What’s the Latest on the Baseball Lockout?

Get the latest scoop on the baseball lockout from the insiders at MLB.com.


The owners of the 30 Major League Baseball teams met in Chicago on Tuesday in an effort to end a month-long lockout of the league’s players. Earlier this year, the owners proposed a new labor contract that would revise the revenue sharing system and institute a salary cap, among other changes. The player’s union has so far rejected the proposal, and the two sides have been unable to reach an agreement.

With opening day rapidly approaching, both sides are under pressure to reach a deal. The owners are reportedly considering instituting a shorter season if an agreement is not reached soon. The players have said that they are prepared to sit out the entire season if necessary.

What led to the baseball lockout?

The baseball lockout was a work stoppage that began on August 30, 1994, and lasted into the 1995 season. The primary disagreement between the owners and players was over the structure of baseball’s revenue-sharing system. In short, the owners wanted a larger share of the pie, and the players wanted to keep the system the way it was.

The owners’ proposal

The most recent Major League Baseball lockout began on September 16, 1994, and ended on April 2, 1995. It was caused by a dispute between the owners of the baseball teams and the Major League Baseball Players Association (MLBPA) over the distribution of revenue among the teams, as well as the owners’ desire to implement a salary cap. The lockout resulted in the cancellation of 948 games (approximately one-third of the regular season), making it the longest work stoppage in MLB history.

The dispute began in early 1994, when MLBPA executive director Donald Fehr proposed that the MLBPA receive a larger share of baseball’s revenue. At that time, baseball revenues totaled approximately $1.7 billion per year, of which approximately $1.3 billion went to the owners and $400 million went to the players. The owners responded to Fehr’s proposal by increasing their own proposal for a revenue-sharing plan from $170 million to $350 million per year. The two sides were unable to reach an agreement, and on August 12, 1994, Fehr announced that the MLBPA would strike on August 30 if a new collective bargaining agreement was not reached.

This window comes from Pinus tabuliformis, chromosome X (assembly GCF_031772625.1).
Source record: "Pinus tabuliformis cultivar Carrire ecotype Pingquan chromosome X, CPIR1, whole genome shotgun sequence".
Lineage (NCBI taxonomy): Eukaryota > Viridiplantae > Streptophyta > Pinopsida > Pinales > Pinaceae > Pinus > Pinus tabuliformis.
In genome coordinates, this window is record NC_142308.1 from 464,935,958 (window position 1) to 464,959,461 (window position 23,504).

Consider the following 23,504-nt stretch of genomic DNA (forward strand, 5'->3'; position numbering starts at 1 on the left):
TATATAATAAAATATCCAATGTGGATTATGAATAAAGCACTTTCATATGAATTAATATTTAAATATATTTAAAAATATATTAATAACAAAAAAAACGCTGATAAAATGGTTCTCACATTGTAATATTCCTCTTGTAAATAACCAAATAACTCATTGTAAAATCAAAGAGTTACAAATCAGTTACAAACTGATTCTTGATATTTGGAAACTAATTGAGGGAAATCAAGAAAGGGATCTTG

The strike began on August 12, 1994, and lasted for 32 days. On September 14, 1994, with no end to the strike in sight, MLB owners voted to cancel the remainder of the 1994 season and postseason. This was the first time in 90 years that baseball had suffered a work stoppage that resulted in games being cancelled.

On October 25, 1994, a federal mediator appointed by President Bill Clinton helped the two sides reach an agreement that ended the strike. Among other things, the agreement called for players to receive 54% of baseball’s revenue and for each team to have a payroll between $16 million and $23 million per year.

The players’ proposal

The players’ proposal, which was first presented to owners on December 6, called for a 72-game regular season starting in late July, with expanded playoffs featuring 16 teams instead of the current 10. It also would have kept service-time rules in place for the 2020 season, meaning that players would not accrue any additional major league service time this year even if they played a full season. Players would have received their full prorated salaries for whatever portion of the regular season ended up being played.